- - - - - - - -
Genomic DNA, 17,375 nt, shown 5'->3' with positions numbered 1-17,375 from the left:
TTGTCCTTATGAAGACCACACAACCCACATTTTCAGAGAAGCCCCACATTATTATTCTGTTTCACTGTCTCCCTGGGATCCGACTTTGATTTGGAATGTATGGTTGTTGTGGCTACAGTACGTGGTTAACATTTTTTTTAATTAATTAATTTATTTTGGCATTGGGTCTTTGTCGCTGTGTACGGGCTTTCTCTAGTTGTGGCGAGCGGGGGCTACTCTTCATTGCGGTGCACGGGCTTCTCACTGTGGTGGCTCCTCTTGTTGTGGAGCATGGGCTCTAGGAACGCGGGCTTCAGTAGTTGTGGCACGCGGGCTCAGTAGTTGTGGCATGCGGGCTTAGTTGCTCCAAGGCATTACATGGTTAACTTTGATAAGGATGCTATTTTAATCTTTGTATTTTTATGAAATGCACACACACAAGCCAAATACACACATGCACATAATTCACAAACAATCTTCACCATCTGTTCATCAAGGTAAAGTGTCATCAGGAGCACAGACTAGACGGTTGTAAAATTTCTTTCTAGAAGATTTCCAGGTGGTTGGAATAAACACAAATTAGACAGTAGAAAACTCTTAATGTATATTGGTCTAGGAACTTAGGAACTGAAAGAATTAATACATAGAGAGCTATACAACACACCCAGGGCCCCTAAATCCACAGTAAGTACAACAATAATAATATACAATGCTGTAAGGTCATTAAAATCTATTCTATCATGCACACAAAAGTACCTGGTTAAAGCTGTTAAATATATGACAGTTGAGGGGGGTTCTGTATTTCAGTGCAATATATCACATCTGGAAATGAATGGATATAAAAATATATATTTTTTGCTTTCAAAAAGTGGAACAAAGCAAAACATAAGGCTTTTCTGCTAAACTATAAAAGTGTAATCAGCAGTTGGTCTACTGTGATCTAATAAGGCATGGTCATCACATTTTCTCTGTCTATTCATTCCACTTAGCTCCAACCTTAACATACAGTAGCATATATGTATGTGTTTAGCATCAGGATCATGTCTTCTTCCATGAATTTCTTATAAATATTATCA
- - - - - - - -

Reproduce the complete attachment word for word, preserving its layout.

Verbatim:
Genomic DNA, 17,375 nt, shown 5'->3' with positions numbered 1-17,375 from the left:
TTGTCCTTATGAAGACCACACAACCCACATTTTCAGAGAAGCCCCACATTATTATTCTGTTTCACTGTCTCCCTGGGATCCGACTTTGATTTGGAATGTATGGTTGTTGTGGCTACAGTACGTGGTTAACATTTTTTTTAATTAATTAATTTATTTTGGCATTGGGTCTTTGTCGCTGTGTACGGGCTTTCTCTAGTTGTGGCGAGCGGGGGCTACTCTTCATTGCGGTGCACGGGCTTCTCACTGTGGTGGCTCCTCTTGTTGTGGAGCATGGGCTCTAGGAACGCGGGCTTCAGTAGTTGTGGCACGCGGGCTCAGTAGTTGTGGCATGCGGGCTTAGTTGCTCCAAGGCATTACATGGTTAACTTTGATAAGGATGCTATTTTAATCTTTGTATTTTTATGAAATGCACACACACAAGCCAAATACACACATGCACATAATTCACAAACAATCTTCACCATCTGTTCATCAAGGTAAAGTGTCATCAGGAGCACAGACTAGACGGTTGTAAAATTTCTTTCTAGAAGATTTCCAGGTGGTTGGAATAAACACAAATTAGACAGTAGAAAACTCTTAATGTATATTGGTCTAGGAACTTAGGAACTGAAAGAATTAATACATAGAGAGCTATACAACACACCCAGGGCCCCTAAATCCACAGTAAGTACAACAATAATAATATACAATGCTGTAAGGTCATTAAAATCTATTCTATCATGCACACAAAAGTACCTGGTTAAAGCTGTTAAATATATGACAGTTGAGGGGGGTTCTGTATTTCAGTGCAATATATCACATCTGGAAATGAATGGATATAAAAATATATATTTTTTGCTTTCAAAAAGTGGAACAAAGCAAAACATAAGGCTTTTCTGCTAAACTATAAAAGTGTAATCAGCAGTTGGTCTACTGTGATCTAATAAGGCATGGTCATCACATTTTCTCTGTCTATTCATTCCACTTAGCTCCAACCTTAACATACAGTAGCATATATGTATGTGTTTAGCATCAGGATCATGTCTTCTTCCATGAATTTCTTATAAATATTATCA